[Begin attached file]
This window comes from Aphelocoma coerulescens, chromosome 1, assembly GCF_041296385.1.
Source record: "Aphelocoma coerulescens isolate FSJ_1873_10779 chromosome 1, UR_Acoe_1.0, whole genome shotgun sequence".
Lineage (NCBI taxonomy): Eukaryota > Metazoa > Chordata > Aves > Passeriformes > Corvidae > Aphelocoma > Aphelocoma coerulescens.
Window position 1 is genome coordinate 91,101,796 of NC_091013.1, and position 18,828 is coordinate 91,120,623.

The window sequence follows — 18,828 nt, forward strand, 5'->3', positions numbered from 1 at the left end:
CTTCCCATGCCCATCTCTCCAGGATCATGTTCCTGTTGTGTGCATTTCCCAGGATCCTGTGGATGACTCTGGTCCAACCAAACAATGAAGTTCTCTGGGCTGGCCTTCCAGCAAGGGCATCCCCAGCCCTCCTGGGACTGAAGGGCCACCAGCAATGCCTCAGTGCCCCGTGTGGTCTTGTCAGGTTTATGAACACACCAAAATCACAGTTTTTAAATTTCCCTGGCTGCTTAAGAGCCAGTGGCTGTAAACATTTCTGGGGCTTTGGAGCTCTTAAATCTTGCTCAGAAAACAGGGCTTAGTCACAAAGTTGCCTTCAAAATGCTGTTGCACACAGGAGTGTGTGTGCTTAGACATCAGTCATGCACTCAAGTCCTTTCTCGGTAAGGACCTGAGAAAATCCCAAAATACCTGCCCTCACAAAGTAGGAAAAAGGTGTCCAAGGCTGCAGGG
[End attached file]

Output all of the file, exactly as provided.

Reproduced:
This window comes from Aphelocoma coerulescens, chromosome 1, assembly GCF_041296385.1.
Source record: "Aphelocoma coerulescens isolate FSJ_1873_10779 chromosome 1, UR_Acoe_1.0, whole genome shotgun sequence".
Lineage (NCBI taxonomy): Eukaryota > Metazoa > Chordata > Aves > Passeriformes > Corvidae > Aphelocoma > Aphelocoma coerulescens.
Window position 1 is genome coordinate 91,101,796 of NC_091013.1, and position 18,828 is coordinate 91,120,623.

The window sequence follows — 18,828 nt, forward strand, 5'->3', positions numbered from 1 at the left end:
CTTCCCATGCCCATCTCTCCAGGATCATGTTCCTGTTGTGTGCATTTCCCAGGATCCTGTGGATGACTCTGGTCCAACCAAACAATGAAGTTCTCTGGGCTGGCCTTCCAGCAAGGGCATCCCCAGCCCTCCTGGGACTGAAGGGCCACCAGCAATGCCTCAGTGCCCCGTGTGGTCTTGTCAGGTTTATGAACACACCAAAATCACAGTTTTTAAATTTCCCTGGCTGCTTAAGAGCCAGTGGCTGTAAACATTTCTGGGGCTTTGGAGCTCTTAAATCTTGCTCAGAAAACAGGGCTTAGTCACAAAGTTGCCTTCAAAATGCTGTTGCACACAGGAGTGTGTGTGCTTAGACATCAGTCATGCACTCAAGTCCTTTCTCGGTAAGGACCTGAGAAAATCCCAAAATACCTGCCCTCACAAAGTAGGAAAAAGGTGTCCAAGGCTGCAGGG